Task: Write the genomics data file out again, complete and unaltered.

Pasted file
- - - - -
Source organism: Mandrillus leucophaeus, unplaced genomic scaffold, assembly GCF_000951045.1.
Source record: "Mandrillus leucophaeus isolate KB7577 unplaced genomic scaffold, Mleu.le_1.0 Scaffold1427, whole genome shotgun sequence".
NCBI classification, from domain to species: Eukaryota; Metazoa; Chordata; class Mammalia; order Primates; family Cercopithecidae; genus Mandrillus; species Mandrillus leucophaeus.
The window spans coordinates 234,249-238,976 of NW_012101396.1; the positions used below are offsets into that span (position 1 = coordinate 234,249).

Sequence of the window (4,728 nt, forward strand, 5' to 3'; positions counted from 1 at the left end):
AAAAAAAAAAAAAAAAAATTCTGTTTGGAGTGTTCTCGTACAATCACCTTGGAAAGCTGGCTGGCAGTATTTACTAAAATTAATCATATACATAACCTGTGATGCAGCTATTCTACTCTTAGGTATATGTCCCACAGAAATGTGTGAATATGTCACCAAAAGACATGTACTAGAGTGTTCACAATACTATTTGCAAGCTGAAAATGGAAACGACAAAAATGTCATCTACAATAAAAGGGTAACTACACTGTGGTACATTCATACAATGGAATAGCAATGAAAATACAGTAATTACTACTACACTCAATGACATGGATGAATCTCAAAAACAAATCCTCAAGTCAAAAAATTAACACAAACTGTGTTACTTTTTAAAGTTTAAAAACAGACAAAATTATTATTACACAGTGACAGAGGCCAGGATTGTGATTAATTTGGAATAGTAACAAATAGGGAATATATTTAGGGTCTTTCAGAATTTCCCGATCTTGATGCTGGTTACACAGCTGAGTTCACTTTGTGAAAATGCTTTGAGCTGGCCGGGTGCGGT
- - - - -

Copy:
Source organism: Mandrillus leucophaeus, unplaced genomic scaffold, assembly GCF_000951045.1.
Source record: "Mandrillus leucophaeus isolate KB7577 unplaced genomic scaffold, Mleu.le_1.0 Scaffold1427, whole genome shotgun sequence".
NCBI classification, from domain to species: Eukaryota; Metazoa; Chordata; class Mammalia; order Primates; family Cercopithecidae; genus Mandrillus; species Mandrillus leucophaeus.
The window spans coordinates 234,249-238,976 of NW_012101396.1; the positions used below are offsets into that span (position 1 = coordinate 234,249).

Sequence of the window (4,728 nt, forward strand, 5' to 3'; positions counted from 1 at the left end):
AAAAAAAAAAAAAAAAAATTCTGTTTGGAGTGTTCTCGTACAATCACCTTGGAAAGCTGGCTGGCAGTATTTACTAAAATTAATCATATACATAACCTGTGATGCAGCTATTCTACTCTTAGGTATATGTCCCACAGAAATGTGTGAATATGTCACCAAAAGACATGTACTAGAGTGTTCACAATACTATTTGCAAGCTGAAAATGGAAACGACAAAAATGTCATCTACAATAAAAGGGTAACTACACTGTGGTACATTCATACAATGGAATAGCAATGAAAATACAGTAATTACTACTACACTCAATGACATGGATGAATCTCAAAAACAAATCCTCAAGTCAAAAAATTAACACAAACTGTGTTACTTTTTAAAGTTTAAAAACAGACAAAATTATTATTACACAGTGACAGAGGCCAGGATTGTGATTAATTTGGAATAGTAACAAATAGGGAATATATTTAGGGTCTTTCAGAATTTCCCGATCTTGATGCTGGTTACACAGCTGAGTTCACTTTGTGAAAATGCTTTGAGCTGGCCGGGTGCGGT